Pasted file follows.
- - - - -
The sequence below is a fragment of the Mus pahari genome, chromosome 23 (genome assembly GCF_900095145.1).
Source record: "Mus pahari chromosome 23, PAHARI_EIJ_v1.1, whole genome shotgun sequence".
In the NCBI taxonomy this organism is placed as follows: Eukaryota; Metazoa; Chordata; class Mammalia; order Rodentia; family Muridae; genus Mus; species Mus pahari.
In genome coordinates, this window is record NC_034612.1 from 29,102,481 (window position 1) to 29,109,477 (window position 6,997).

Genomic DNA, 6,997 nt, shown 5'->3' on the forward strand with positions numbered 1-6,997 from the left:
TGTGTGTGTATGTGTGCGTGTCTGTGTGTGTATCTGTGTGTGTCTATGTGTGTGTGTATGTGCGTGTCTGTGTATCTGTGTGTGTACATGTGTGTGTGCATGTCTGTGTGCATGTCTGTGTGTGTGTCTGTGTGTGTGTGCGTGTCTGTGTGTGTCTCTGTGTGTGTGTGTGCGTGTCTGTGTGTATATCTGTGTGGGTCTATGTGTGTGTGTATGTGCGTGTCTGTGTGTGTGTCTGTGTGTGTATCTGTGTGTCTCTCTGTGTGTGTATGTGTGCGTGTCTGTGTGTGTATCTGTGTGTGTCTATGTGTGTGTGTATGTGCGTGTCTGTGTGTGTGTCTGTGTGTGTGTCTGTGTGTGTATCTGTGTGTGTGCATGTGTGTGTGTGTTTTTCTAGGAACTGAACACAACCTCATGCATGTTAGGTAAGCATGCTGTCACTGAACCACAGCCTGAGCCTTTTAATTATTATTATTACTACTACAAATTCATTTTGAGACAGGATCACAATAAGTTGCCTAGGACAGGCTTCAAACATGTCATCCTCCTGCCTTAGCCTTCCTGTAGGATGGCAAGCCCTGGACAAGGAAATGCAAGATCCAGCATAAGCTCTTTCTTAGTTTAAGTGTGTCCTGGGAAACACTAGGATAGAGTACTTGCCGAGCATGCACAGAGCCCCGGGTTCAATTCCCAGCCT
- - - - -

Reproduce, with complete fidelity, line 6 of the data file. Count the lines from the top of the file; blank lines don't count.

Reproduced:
TGTGTGTGTATGTGTGCGTGTCTGTGTGTGTATCTGTGTGTGTCTATGTGTGTGTGTATGTGCGTGTCTGTGTATCTGTGTGTGTACATGTGTGTGTGCATGTCTGTGTGCATGTCTGTGTGTGTGTCTGTGTGTGTGTGCGTGTCTGTGTGTGTCTCTGTGTGTGTGTGTGCGTGTCTGTGTGTATATCTGTGTGGGTCTATGTGTGTGTGTATGTGCGTGTCTGTGTGTGTGTCTGTGTGTGTATCTGTGTGTCTCTCTGTGTGTGTATGTGTGCGTGTCTGTGTGTGTATCTGTGTGTGTCTATGTGTGTGTGTATGTGCGTGTCTGTGTGTGTGTCTGTGTGTGTGTCTGTGTGTGTATCTGTGTGTGTGCATGTGTGTGTGTGTTTTTCTAGGAACTGAACACAACCTCATGCATGTTAGGTAAGCATGCTGTCACTGAACCACAGCCTGAGCCTTTTAATTATTATTATTACTACTACAAATTCATTTTGAGACAGGATCACAATAAGTTGCCTAGGACAGGCTTCAAACATGTCATCCTCCTGCCTTAGCCTTCCTGTAGGATGGCAAGCCCTGGACAAGGAAATGCAAGATCCAGCATAAGCTCTTTCTTAGTTTAAGTGTGTCCTGGGAAACACTAGGATAGAGTACTTGCCGAGCATGCACAGAGCCCCGGGTTCAATTCCCAGCCT